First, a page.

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Eric Gritsch: “Martin Luther’s Anti-Semitism”

December 19, 2011

Yesterday, I noted the “bizarre defense” of Martin Luther’s (and Søren Kierkegaard’s) anti-Semitism in the Danish state church’s official newspaper – including the equating of the moral responsibility of the “Jews” as “Christ killers” with Hitler and the Holocaust.   (“See how closely lies and murder are connected with each other – both with the Jews and with Hitler. The lies of the Jews crucified Christ. Hitler’s lies murdered six million Jews.”)

I was pleased to see the announcement of what promises to be a more sober Lutheran evaluation of Martin Luther’s attitude towards the Jews, Eric Gritsch’s (Lutheran Theological Seminary) Martin Luther’s Anti-Semitism:  Against His Better Judgment.  (I presume that the ambiguity of “His” in the title is deliberate.) Gritsch describes his book as follows:

eric_w_gritschMy new book, Martin Luther’s Antisemitism, investigates a contradiction in Luther’s life and thought: his intensive hatred of Jews and his invincible faith in Jesus Christ, a born Jew. This contradiction has created intense debate through five centuries of Luther research, and it has divided those who admire his great fame as a mover and shaker of world history.

Fortunately, the very long period of anti-Jewish hatred, known as “anti-Semitism,” in Western culture is subsiding. But those who hated Jews used Luther to justify the actions born of their cruel prejudice, ranging from legalized persecution by church and state in the centuries after the Reformation to the racist program of extermination of Jews in the death camps of the German dictator Adolf Hitler in the 1940s. The church persecuted Jews as the unrepentant killers of Christ, as lost souls stubbornly unwilling to convert. The German racist state killed Jews as an inferior race that had no right to exist. Both found support in the writings of Martin Luther. That is why Luther’s picture dominates not only in Protestant churches, where he is praised as the great pioneer of freedom from ecclesiastical tyranny, but also in museums commemorating Hitler’s Holocaust — his massive systematic destruction of Jews.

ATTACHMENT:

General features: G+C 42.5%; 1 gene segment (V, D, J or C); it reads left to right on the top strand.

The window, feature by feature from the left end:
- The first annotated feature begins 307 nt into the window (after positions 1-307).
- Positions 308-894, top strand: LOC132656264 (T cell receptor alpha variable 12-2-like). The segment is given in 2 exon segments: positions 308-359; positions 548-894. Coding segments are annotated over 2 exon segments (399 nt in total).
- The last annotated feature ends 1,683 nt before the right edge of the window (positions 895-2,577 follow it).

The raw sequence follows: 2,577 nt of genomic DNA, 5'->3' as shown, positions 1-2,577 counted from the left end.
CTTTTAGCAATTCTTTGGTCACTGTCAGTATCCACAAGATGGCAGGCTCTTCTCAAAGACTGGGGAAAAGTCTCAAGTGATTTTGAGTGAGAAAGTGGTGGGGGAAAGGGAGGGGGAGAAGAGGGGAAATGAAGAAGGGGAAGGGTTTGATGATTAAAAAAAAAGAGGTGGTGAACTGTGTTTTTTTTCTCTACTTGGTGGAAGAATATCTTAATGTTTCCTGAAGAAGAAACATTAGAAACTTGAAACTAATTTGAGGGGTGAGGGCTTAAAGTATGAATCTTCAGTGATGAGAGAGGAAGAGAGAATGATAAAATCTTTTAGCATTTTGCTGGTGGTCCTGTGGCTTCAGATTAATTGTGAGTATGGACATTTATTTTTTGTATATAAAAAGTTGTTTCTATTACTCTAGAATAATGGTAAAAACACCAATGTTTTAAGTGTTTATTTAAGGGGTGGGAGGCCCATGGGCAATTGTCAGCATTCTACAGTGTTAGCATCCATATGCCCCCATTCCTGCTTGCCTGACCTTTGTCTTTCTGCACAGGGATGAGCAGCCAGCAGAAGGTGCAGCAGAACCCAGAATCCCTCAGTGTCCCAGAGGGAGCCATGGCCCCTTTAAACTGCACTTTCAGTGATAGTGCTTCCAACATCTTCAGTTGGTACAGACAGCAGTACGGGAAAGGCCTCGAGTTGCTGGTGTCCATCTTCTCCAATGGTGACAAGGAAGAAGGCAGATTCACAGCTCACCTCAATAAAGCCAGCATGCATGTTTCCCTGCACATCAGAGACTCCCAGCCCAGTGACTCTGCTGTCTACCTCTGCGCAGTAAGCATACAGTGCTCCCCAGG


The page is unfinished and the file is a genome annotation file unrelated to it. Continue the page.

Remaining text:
Admirers of Luther claim that his hatred of Jews was the result of frustration caused by his failure to convert Jews — as well as by painful medical issues affecting his stomach, kidneys, and heart. That, they say, is why he produced his most hateful writings against the Jews in the final years of his life.

9780802866769In the book, I take a critical look at what Luther said and did regarding Jews during his long career as a Bible professor in a cruel anti-Jewish Christian culture. It is the story of one of history’s most renowned Christians wrestling with academic pride and cultural prejudice, with the Old Testament  — the Jewish Bible — and with the ever-present Christian campaign against unconverted Jews. It is the story of a man who ignored even the warning of his biblical hero, the Apostle Paul, to be patient with the Jews as “the people of God” who would one day, perhaps in the final day of the world, join Christians to celebrate the one and only covenant God made with human creatures, beginning with Abraham and ending with Jesus.